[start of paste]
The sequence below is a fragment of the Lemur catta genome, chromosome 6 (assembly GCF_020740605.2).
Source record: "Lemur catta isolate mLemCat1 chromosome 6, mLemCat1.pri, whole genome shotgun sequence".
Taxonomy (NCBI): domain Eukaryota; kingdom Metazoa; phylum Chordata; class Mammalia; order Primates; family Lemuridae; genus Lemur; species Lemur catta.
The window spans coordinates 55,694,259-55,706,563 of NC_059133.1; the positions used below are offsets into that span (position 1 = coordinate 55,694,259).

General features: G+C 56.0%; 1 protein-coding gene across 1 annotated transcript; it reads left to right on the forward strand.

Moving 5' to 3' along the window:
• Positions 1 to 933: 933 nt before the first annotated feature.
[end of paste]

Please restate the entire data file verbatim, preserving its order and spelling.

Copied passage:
The sequence below is a fragment of the Lemur catta genome, chromosome 6 (assembly GCF_020740605.2).
Source record: "Lemur catta isolate mLemCat1 chromosome 6, mLemCat1.pri, whole genome shotgun sequence".
Taxonomy (NCBI): domain Eukaryota; kingdom Metazoa; phylum Chordata; class Mammalia; order Primates; family Lemuridae; genus Lemur; species Lemur catta.
The window spans coordinates 55,694,259-55,706,563 of NC_059133.1; the positions used below are offsets into that span (position 1 = coordinate 55,694,259).

General features: G+C 56.0%; 1 protein-coding gene across 1 annotated transcript; it reads left to right on the forward strand.

Moving 5' to 3' along the window:
• Positions 1 to 933: 933 nt before the first annotated feature.